Many of you are studying The Way: Walking in the Footsteps of Jesus, this Lenten season. I thought I would include in today's post a few words about a picture of the Jordan River near where Jesus was baptized so you've got a sense of the scene, answer a question that's come up several times from readers this week, and the daily reading for Wednesday from the devotional companion, The Way: 40 Days of Reflections.
First, the picture of the Jordan. Most people who visit the Holy Land and remember their baptisms do so near the Sea of Galilee some 60 miles north of where Jesus was likely baptized. The Jordan looks quite different there. This photo was taken on the Jordan, near Jericho. Here the Jordan is less than 20 feet across. It is about 4 feet deep and reeds line the river on either side. If would have been near here that the Israelites crossed the Jordan to enter the Promised Land under Joshua. This is just a few miles from where the Jordan enters the Dead Sea.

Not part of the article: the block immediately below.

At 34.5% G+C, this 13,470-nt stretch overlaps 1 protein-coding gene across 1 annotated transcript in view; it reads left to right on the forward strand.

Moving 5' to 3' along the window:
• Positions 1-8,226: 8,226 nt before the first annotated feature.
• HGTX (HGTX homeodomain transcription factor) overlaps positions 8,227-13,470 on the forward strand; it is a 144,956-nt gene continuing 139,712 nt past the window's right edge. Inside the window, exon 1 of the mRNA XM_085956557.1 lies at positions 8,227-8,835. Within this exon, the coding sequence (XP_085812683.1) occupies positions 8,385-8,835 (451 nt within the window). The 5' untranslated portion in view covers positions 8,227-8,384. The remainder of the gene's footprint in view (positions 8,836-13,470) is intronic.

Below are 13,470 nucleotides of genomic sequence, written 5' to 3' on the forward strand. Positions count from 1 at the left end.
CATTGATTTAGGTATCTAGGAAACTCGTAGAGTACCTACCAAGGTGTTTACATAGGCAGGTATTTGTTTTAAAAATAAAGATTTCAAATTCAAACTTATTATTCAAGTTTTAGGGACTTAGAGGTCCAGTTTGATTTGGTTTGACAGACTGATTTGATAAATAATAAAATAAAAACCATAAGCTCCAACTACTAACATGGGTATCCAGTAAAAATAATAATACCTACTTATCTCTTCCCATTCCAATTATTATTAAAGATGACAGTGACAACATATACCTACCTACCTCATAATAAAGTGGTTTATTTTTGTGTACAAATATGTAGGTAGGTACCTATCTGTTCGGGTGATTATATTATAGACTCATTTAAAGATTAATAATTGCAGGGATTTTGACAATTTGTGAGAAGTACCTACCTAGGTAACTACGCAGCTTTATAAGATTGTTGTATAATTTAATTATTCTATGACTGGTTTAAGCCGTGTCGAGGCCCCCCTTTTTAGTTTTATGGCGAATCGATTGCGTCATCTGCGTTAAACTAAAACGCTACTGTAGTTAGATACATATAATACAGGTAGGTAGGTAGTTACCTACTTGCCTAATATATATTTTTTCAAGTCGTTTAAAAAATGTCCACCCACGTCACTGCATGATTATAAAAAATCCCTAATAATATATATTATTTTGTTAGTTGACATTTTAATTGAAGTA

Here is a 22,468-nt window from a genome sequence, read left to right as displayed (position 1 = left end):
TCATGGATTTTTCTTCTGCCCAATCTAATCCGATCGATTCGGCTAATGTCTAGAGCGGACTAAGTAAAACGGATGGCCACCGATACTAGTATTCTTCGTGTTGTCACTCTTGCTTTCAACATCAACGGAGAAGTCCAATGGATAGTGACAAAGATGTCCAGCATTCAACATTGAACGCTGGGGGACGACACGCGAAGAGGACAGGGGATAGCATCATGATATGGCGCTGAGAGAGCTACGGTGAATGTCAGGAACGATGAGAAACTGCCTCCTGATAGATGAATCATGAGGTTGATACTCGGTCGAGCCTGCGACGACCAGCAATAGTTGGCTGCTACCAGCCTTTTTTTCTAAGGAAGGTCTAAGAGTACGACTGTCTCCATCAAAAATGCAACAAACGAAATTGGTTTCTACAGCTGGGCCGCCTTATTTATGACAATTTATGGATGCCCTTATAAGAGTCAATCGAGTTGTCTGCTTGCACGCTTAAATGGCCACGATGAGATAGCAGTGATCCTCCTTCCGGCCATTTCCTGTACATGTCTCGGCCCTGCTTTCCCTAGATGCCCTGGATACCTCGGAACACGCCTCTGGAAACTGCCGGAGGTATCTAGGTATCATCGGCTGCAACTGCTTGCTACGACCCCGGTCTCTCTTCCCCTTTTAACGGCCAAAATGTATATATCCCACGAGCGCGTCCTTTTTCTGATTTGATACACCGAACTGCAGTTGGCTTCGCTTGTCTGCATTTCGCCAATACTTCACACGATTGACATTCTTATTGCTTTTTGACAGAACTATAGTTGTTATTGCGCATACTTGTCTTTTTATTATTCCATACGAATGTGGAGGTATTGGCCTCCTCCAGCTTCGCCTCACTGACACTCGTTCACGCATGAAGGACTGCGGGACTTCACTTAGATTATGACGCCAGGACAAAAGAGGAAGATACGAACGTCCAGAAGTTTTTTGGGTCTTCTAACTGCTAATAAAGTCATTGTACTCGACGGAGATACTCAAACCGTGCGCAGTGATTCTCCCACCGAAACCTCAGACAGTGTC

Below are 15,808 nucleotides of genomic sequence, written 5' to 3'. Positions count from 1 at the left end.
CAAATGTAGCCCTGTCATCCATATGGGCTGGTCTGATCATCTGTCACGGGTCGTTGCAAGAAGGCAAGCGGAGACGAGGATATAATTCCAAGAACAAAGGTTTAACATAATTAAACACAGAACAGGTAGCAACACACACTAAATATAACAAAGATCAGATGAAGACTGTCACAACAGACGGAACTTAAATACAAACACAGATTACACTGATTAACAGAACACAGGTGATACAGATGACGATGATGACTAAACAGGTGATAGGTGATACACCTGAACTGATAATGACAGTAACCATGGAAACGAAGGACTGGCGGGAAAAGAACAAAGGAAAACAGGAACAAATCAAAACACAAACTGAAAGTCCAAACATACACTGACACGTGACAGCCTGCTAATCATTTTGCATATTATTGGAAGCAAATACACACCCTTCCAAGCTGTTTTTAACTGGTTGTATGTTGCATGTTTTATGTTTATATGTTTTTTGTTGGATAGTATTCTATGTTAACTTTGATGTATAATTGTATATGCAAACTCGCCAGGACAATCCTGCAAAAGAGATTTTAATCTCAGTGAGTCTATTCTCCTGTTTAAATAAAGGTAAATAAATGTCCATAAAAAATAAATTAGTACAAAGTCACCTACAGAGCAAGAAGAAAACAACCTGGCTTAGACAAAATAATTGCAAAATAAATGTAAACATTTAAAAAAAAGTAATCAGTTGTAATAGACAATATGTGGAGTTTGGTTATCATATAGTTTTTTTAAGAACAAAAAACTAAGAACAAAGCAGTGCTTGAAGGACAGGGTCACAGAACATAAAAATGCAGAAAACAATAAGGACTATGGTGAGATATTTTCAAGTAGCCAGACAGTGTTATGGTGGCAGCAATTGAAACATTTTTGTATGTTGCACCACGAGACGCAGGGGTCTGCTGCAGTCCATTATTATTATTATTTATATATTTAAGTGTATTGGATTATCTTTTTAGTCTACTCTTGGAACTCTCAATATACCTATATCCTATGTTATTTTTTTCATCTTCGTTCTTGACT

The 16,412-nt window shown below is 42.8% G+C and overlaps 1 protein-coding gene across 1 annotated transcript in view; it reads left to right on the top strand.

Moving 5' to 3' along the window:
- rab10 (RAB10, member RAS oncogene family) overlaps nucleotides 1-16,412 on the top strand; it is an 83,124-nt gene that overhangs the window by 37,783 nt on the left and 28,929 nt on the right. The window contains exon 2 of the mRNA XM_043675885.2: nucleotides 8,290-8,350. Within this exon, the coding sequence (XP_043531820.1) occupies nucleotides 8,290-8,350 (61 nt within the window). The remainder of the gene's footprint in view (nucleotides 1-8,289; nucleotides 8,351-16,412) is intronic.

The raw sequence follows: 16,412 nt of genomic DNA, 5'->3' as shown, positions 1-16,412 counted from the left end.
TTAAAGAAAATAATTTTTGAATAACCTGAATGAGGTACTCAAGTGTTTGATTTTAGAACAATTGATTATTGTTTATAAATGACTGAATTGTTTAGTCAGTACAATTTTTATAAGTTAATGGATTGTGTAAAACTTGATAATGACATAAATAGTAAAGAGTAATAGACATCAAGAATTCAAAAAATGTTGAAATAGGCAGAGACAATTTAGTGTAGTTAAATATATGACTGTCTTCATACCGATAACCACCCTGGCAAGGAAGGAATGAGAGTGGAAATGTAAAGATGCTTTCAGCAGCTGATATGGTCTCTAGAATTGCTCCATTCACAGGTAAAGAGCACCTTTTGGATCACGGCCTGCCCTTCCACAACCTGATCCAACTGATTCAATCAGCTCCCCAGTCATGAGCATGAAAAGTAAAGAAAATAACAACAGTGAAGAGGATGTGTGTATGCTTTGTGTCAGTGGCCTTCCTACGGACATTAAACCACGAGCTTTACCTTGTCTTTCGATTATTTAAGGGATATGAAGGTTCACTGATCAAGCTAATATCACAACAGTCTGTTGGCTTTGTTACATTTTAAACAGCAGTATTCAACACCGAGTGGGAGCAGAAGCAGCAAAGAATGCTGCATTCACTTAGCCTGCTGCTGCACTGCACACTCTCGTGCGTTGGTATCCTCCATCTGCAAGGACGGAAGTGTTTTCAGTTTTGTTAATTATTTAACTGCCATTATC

Some who've been watching the video we filmed in the Holy Land that goes with The Way have asked about the baptisms you see on the film. You wondered if we re-baptize people or if these were people who had never been baptized. In the United Methodist Church we don't re-baptize. Baptism is seen as a covenant God makes with us and we with God; even if we fall away, God remains faithful. It would be like two people who are married and one leaves for a time. When the two are reconciled they are not remarried since the marriage remained in force. But they might choose to renew their wedding vows.
When we travel to the Holy Land we give people who have never been baptized the opportunity to be baptized in the Jordan (two of those in the film were being baptized for the first time). We also give those who have been baptized a chance to renew their baptism in the Jordan. We carefully explain that this is not a re-baptism. We then ask if it is their intention to renew the covenant made at the time of their baptism, expressing their acceptance of God's grace and love, and pledging anew to follow Jesus Christ as their Savior and Lord. We then renew our baptism in one of three ways: Some choose to take off their shoes and just stand on the shore. We take water from the Jordan and make the sign of the cross on their forehead and pray for them. Some wade in but don't wish to go all the way under and, again, we make the sign of the cross on their forehead and pray. Others are excited to be completely immersed in which case we say, "We now renew the covenant made in your baptism in the name of the Father, Son and Holy Spirit." In the video you can see that we then held their hands as they immersed themselves.